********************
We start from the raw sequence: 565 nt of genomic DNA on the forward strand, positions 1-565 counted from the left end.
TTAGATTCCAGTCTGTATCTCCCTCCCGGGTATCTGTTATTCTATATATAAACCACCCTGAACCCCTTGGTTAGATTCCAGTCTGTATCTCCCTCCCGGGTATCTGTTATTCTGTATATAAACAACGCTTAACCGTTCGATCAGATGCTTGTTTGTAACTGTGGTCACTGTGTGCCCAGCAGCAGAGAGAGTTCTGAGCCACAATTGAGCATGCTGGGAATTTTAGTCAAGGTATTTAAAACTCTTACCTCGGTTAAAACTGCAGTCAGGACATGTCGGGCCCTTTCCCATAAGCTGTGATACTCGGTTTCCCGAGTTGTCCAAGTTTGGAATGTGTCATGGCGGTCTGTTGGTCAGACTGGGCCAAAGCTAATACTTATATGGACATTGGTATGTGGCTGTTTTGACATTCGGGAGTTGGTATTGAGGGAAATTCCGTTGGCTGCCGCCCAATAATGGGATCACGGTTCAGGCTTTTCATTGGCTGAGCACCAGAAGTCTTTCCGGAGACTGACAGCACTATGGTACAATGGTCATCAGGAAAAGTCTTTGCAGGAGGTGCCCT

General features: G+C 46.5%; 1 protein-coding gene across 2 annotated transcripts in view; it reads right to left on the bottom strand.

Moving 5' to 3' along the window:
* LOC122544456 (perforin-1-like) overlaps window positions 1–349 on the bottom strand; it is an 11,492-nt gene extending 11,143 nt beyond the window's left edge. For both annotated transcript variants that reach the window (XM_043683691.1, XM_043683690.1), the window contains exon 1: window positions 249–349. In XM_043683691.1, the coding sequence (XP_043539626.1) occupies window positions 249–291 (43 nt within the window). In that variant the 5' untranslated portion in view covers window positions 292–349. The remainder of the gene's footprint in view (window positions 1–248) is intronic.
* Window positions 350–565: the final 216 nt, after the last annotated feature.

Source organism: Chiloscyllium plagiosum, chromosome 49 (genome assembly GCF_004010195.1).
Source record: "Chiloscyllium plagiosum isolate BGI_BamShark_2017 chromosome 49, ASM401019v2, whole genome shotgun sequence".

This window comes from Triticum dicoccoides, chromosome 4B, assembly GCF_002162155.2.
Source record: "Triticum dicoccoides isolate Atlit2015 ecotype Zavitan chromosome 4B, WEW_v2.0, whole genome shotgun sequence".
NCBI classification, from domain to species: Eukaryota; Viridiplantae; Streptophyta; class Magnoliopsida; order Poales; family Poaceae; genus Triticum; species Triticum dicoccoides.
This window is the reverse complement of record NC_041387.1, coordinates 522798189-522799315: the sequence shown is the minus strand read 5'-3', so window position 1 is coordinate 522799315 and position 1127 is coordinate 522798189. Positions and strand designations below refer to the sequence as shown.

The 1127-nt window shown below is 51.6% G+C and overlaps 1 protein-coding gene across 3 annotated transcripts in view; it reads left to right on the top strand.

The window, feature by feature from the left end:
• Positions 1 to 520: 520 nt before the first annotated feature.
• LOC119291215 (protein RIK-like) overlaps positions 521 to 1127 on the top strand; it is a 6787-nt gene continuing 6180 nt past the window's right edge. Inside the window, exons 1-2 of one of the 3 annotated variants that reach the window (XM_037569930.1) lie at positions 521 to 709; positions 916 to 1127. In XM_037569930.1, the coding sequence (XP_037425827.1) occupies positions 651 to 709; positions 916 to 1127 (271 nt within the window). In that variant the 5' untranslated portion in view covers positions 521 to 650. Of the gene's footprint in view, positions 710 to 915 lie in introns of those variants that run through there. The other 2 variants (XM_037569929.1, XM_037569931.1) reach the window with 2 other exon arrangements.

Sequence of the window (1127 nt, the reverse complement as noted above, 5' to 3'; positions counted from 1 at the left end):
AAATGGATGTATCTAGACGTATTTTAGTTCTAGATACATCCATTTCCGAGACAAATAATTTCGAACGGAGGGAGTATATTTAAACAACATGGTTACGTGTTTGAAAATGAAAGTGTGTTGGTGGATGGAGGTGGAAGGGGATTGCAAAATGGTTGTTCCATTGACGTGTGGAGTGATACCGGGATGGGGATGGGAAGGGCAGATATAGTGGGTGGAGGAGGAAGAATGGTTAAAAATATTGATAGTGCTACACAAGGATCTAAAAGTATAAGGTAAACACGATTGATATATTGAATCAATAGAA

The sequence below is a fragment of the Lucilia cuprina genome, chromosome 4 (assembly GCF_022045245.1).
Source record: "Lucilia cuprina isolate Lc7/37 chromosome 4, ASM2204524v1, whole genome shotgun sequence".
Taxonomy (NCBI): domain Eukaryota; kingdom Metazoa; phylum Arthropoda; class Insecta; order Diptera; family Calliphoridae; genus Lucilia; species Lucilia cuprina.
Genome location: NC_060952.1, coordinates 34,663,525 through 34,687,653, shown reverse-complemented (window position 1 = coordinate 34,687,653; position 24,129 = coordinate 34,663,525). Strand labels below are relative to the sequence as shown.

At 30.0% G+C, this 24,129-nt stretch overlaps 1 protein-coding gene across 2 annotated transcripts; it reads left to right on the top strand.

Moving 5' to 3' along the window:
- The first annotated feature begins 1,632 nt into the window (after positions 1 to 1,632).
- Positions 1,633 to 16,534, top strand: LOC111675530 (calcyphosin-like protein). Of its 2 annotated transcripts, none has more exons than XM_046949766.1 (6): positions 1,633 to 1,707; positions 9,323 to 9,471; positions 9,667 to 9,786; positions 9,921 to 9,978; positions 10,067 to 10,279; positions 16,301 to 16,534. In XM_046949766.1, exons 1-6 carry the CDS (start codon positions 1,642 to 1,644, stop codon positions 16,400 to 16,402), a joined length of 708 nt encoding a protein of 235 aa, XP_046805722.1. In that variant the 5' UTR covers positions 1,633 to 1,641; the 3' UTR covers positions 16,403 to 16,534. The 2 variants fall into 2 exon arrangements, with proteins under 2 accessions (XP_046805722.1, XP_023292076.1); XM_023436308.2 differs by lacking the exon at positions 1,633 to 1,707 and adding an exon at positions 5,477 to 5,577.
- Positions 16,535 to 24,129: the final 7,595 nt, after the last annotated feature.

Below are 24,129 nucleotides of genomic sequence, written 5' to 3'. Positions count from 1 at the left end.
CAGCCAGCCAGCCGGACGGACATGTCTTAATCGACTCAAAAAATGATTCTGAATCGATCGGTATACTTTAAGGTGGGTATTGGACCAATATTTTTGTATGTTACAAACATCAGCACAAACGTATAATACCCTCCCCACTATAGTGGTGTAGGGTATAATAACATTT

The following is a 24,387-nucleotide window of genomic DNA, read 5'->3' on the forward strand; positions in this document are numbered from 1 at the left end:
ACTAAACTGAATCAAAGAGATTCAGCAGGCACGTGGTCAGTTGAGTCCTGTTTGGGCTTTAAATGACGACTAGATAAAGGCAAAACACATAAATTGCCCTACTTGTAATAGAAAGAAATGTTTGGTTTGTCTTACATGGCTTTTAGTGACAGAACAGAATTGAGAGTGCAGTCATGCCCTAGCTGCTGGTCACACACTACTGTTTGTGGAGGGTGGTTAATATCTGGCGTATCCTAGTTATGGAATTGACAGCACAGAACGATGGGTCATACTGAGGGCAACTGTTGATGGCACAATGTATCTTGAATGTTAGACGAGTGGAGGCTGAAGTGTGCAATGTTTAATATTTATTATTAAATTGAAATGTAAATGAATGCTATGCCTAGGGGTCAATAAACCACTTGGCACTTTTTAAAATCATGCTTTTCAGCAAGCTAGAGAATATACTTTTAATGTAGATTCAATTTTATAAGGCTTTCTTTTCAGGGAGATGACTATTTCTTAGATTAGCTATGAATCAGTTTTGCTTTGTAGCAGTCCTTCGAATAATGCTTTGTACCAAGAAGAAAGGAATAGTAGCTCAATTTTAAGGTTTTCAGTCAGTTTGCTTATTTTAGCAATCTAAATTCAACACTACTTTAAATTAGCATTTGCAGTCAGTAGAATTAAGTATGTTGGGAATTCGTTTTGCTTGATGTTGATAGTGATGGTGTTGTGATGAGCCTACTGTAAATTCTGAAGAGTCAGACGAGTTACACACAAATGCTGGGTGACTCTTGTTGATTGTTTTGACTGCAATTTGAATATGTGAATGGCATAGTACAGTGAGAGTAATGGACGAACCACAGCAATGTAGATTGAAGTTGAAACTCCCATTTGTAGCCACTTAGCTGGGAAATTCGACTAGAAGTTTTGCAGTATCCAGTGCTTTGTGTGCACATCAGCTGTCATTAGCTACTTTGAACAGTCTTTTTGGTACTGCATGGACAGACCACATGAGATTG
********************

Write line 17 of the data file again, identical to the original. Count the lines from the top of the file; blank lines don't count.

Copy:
Sequence of the window (1127 nt, the reverse complement as noted above, 5' to 3'; positions counted from 1 at the left end):